The DERM (Department of Environment and Resource Management in Queensland) website makes it crystal clear...”A nature refuge agreement is perpetual, attached to the land, and binds successive owners of the land. A perpetual agreement is the best means for you to ensure that your good land management practices and restoration work will be continued when future generations or when ownership changes”.

Tell that to the owners of Bimblebox. Their 8000ha nature refuge is under threat from Waratah Coal, which plans an open-cut mine that would destroy more than half of the refuge, and long-wall mining under the other half. And the Bimblebox owners can’t just say ‘no thanks’!

The Environmental Impact Statement (prepared by Waratah) is open for public comment until 19 December. Find out more about Bimblebox Nature Refuge and make a submission.

Bimblebox is the first nature refuge to be so threatened by mining – and what happens there will influence what happens on other nature refuges around the state. If you want to see Bimblebox and other nature refuges protected from mining for future generations, PLEASE find time to make a submission by the due date.

How COULD they do it? 
Nature Refuges are areas of land nominated by landholders and after assessment by a Departmental Nature Refuge Officer, accepted by the  Department. In making the assessment, consideration is given to:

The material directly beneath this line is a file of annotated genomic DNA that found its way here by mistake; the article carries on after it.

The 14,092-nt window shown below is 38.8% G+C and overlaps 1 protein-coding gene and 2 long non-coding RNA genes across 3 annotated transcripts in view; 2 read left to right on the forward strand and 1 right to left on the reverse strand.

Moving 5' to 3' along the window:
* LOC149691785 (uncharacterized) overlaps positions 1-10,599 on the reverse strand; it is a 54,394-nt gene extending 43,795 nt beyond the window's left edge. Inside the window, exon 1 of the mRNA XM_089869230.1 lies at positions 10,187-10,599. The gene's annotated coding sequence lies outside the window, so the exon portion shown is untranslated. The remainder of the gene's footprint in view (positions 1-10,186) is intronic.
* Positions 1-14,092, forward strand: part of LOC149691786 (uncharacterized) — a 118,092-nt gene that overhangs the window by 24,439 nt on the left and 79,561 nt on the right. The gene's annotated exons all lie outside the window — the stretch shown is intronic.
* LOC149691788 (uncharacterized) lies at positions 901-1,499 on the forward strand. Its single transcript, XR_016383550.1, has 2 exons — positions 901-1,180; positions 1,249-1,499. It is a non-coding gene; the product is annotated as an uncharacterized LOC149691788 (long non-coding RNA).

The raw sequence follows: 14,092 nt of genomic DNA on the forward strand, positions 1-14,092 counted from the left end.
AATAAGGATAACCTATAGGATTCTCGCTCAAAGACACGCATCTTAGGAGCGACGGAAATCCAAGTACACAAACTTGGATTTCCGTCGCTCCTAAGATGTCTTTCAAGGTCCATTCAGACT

·  areas containing, or providing habitat for, plant and animal species   that are rare or threatened;

·  habitats or vegetation types that are threatened, such as  endangered and of concern regional ecosystems;

·  habitats and ecosystems that are poorly represented in existing reserves;

·  remnant vegetation;

·  movement corridors for native animals, especially those linking areas of remnant vegetation or existing reserves;

·  significant wetlands, including mound spring communities; and/or

·  cultural heritage.

The assessment also considers the significance of the potential nature refuge at a property, landscape and strategic level. Nature refuges are those that:

·  at a property level, contain significant conservation values that are of a sufficient size, condition and placement in the landscape to remain viable in the long-term;

·  at a landscape level, increase the representation of the state's biodiversity and establish or maintain landscape linkages and corridors; and/or

·  at a strategic level, possess exceptional values or circumstances that directly or indirectly contribute to improved conservation in Queensland.

Given the selection criteria, it is incredible that Bimblebox (or any) Nature Refuge can be handed over for coal mining. Please find the time before 19 December to make a submission asking for the protection of Bimblebox from mining.

Media Release

Friday, November 11, 2011

Mahogany Gliders - Cardwell and Ingham

Are you looking for a different way to spend your time? Why not try volunteering with Conservation Volunteers! We have some great projects on offer.